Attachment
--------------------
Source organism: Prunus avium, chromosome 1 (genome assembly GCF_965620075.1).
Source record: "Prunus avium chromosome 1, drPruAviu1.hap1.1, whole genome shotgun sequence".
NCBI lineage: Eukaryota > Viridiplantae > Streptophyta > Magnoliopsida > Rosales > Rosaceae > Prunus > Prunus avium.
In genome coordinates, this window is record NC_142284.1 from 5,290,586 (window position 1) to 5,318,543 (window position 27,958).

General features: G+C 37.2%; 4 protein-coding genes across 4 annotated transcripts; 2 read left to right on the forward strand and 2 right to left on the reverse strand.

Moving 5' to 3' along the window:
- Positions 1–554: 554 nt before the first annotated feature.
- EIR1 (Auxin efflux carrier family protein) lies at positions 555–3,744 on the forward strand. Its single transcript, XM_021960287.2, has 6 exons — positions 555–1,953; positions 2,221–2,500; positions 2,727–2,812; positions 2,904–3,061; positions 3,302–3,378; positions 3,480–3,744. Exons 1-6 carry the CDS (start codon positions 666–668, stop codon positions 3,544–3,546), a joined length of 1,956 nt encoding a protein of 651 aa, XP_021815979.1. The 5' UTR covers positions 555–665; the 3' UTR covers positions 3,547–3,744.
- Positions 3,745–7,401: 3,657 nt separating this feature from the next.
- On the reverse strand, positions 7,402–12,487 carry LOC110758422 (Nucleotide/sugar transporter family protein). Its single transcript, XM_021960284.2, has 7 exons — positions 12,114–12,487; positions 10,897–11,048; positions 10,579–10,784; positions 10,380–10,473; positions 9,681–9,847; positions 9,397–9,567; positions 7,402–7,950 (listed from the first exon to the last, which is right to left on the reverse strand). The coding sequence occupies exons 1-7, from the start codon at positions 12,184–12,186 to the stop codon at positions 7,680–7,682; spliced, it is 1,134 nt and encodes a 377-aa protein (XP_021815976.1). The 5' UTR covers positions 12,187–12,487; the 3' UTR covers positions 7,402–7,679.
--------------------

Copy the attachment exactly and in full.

Source organism: Prunus avium, chromosome 1 (genome assembly GCF_965620075.1).
Source record: "Prunus avium chromosome 1, drPruAviu1.hap1.1, whole genome shotgun sequence".
NCBI lineage: Eukaryota > Viridiplantae > Streptophyta > Magnoliopsida > Rosales > Rosaceae > Prunus > Prunus avium.
In genome coordinates, this window is record NC_142284.1 from 5,290,586 (window position 1) to 5,318,543 (window position 27,958).

General features: G+C 37.2%; 4 protein-coding genes across 4 annotated transcripts; 2 read left to right on the forward strand and 2 right to left on the reverse strand.

Moving 5' to 3' along the window:
- Positions 1–554: 554 nt before the first annotated feature.
- EIR1 (Auxin efflux carrier family protein) lies at positions 555–3,744 on the forward strand. Its single transcript, XM_021960287.2, has 6 exons — positions 555–1,953; positions 2,221–2,500; positions 2,727–2,812; positions 2,904–3,061; positions 3,302–3,378; positions 3,480–3,744. Exons 1-6 carry the CDS (start codon positions 666–668, stop codon positions 3,544–3,546), a joined length of 1,956 nt encoding a protein of 651 aa, XP_021815979.1. The 5' UTR covers positions 555–665; the 3' UTR covers positions 3,547–3,744.
- Positions 3,745–7,401: 3,657 nt separating this feature from the next.
- On the reverse strand, positions 7,402–12,487 carry LOC110758422 (Nucleotide/sugar transporter family protein). Its single transcript, XM_021960284.2, has 7 exons — positions 12,114–12,487; positions 10,897–11,048; positions 10,579–10,784; positions 10,380–10,473; positions 9,681–9,847; positions 9,397–9,567; positions 7,402–7,950 (listed from the first exon to the last, which is right to left on the reverse strand). The coding sequence occupies exons 1-7, from the start codon at positions 12,184–12,186 to the stop codon at positions 7,680–7,682; spliced, it is 1,134 nt and encodes a 377-aa protein (XP_021815976.1). The 5' UTR covers positions 12,187–12,487; the 3' UTR covers positions 7,402–7,679.